Case study: University of Wyoming energy plant upgrade

The normal and standby power system at the University of Wyoming’s central energy plant was upgraded.
By Joseph Thornam, PE;Stanley Worcester, PE, Stanley Consultants, Centennial, Colo. September 25, 2018

Figure 3: This shows the view from the side of the paralleling switchgear at the University of Wyoming.  The University of Wyoming decided to upgrade its aging normal and standby power system at its central energy plant. This plant produces chilled water with redundant chillers and steam with three coal-fired boilers, which support the Laramie, Wyo., campus’ energy needs. As suggested by the name, the central energy plant is the dominant energy source for the campus, so a robust standby electrical power system is crucial.

A study was performed to determine the best approach for the upgrade. Several options were evaluated to determine the project’s characteristics including generation capacity required, fuel for standby generation, distribution voltages, and the location of the generators. A load study was performed using historical data from existing metering and the university’s anticipated load growth.

The new standby system has to carry the entire plant load, in both the summer and the winter, so around 2500 kW of capacity is required. Diesel generators were chosen over natural gas because they are much more cost- and space-efficient at the capacity required. Plus, the facility has an existing bulk-diesel storage tank that could be leveraged for the new system.

A 480-V paralleling switchgear was chosen because space is constrained, making medium-voltage systems more difficult to implement. Additionally, the plant loads are primarily 480 V, so 480-V generation minimizes the number of transformers and breakers between the generators and the loads, increasing reliability.

The paralleling switchgear was arranged in a main-tie-main configuration to accommodate redundant utility sources (Figure 3). Two new 13.8-kV/480-V utility transformers comprise the normal supply for the system (Figure 4).

Next, it was determined to locate the generators inside the existing building. Space in the existing building is limited and could not accommodate the length required for a single, larger generator, so two paralleled 1,250-kW units were used to meet the capacity requirements (Figure 5). This also has an added reliability benefit because, depending on the plant load at a given time, one generator can supply all the power required. The study considered environmental requirements that depend on the anticipated hours of operation and the application type (for example, this application was standby as opposed to continuous).

Figure 5: Both gensets at the University of Wyoming are connected together in the paralleling switchgear.

After the study solidified major characteristics, detailed design could begin. Large variable frequency drives exist at the plant, requiring an assessment of potential harmonic impacts. Additionally, Laramie is 7,200 ft above sea level, requiring machine-power derating. A 4-wire system was selected with paralleled neutrals and a single-point ground. This single-point ground was relayed for ground-fault protection.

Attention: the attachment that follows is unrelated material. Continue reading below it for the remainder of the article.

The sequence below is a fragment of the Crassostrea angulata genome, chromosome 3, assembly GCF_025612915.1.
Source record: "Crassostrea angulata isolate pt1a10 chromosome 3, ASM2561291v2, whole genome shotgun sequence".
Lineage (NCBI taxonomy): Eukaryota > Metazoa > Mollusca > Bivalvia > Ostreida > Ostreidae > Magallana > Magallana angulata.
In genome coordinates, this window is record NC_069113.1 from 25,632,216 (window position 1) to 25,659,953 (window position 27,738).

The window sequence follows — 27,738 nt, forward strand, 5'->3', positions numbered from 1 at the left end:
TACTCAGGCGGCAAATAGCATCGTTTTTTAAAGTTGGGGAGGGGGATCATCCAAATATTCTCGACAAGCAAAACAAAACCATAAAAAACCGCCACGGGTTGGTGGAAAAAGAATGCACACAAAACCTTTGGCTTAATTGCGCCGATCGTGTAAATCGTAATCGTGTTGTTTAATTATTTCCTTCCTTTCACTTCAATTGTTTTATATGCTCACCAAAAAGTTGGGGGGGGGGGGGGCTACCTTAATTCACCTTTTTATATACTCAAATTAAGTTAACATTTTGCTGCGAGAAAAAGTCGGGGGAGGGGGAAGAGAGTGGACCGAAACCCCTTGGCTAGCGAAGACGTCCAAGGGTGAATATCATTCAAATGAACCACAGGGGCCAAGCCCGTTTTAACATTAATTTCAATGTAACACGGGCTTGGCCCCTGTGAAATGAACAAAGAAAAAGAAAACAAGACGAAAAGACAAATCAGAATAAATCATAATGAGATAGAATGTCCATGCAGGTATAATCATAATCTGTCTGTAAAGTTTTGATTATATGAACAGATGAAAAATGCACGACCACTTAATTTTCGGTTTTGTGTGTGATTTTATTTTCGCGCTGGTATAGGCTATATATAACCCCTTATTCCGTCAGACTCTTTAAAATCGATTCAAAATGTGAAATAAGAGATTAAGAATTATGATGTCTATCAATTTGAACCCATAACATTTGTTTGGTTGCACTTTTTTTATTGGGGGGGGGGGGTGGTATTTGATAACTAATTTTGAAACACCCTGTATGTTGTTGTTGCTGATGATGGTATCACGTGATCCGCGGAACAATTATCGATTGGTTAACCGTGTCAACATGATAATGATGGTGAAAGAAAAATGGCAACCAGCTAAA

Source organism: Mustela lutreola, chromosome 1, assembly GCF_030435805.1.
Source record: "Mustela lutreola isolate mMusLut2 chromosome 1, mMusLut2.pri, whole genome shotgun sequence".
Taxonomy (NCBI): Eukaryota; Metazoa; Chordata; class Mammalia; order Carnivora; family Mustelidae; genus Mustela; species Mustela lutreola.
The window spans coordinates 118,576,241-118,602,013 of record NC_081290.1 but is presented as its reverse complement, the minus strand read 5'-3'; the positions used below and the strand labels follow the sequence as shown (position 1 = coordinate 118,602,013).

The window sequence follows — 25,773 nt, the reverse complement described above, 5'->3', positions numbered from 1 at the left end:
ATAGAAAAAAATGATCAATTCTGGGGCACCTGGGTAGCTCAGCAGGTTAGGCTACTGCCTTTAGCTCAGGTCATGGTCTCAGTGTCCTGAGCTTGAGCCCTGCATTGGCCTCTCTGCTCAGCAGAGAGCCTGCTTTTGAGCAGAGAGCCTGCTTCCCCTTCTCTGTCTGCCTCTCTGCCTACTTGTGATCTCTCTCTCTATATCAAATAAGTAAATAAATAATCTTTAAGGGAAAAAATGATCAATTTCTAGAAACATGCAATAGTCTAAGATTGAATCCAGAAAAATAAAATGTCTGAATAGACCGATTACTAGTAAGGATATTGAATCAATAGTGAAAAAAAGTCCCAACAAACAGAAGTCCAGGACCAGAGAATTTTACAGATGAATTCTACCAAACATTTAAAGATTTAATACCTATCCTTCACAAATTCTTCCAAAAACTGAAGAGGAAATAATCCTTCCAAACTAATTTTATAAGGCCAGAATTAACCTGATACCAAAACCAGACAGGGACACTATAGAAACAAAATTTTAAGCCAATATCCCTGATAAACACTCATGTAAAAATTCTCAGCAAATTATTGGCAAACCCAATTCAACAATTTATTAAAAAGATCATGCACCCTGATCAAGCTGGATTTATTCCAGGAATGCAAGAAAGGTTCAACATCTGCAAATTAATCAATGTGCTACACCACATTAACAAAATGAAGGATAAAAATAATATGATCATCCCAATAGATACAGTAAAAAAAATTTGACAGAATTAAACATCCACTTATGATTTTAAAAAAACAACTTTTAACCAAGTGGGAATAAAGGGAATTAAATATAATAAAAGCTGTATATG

A master control cabinet was required for the application. Automatic load-demand functionality was implemented, which keeps only the generation required to carry the load online. This helps to optimize operation and prevent problems associated with running generators at low loads, such as wet stacking.

The master control cabinet also facilitates load-shedding and load-adding automation, which ensures that critical loads are prioritized in the event of diminished generator capacity if, for example, one of the generators fail to start. Smart devices in the generator control cabinets, master control cabinets, and switchgear are all networked together for connection to the plant’s distributed control system (DCS).

The plant had to remain running during the construction process, so careful planning was required in addition to close coordination between the contractor and the plant operators. To maintain power to the plant load, the existing utility transformers had to be replaced one at a time. First, the secondary utility transformer was removed. Then one of the new transformers was installed in its place, at which time the load could be switched over to the new transformer. Finally, the other existing transformer could be replaced, establishing the redundant utility feeds.

Figure 4: A view of the redundant utility transformers at the University of Wyoming shows the feed of the paralleling switchgear.  The owner, contractor, engineer, and equipment manufacturers collaborated to commission the system. First, onsite portable load-bank testing was performed on each individual unit. Next, the whole system was tested with the plant load. This process had to be closely coordinated with plant operations as to not impact steam production for the facility. When a power loss at the plant was simulated to test the standby system, steam-header pressure would decrease. This was tolerable for only a short time, so the system had to remain in steady state for a period of time to re-establish pressure before testing could resume.

Open communication and cooperation among the owner, engineer, contractor, and equipment vendors were critical for this project. All stakeholders played their part to provide the facility with a robust paralleled generation system.


Joseph Thornam is a principal electrical engineer at Stanley Consultants.

Stanley Worcester is the chief electrical engineer at Stanley Consultants.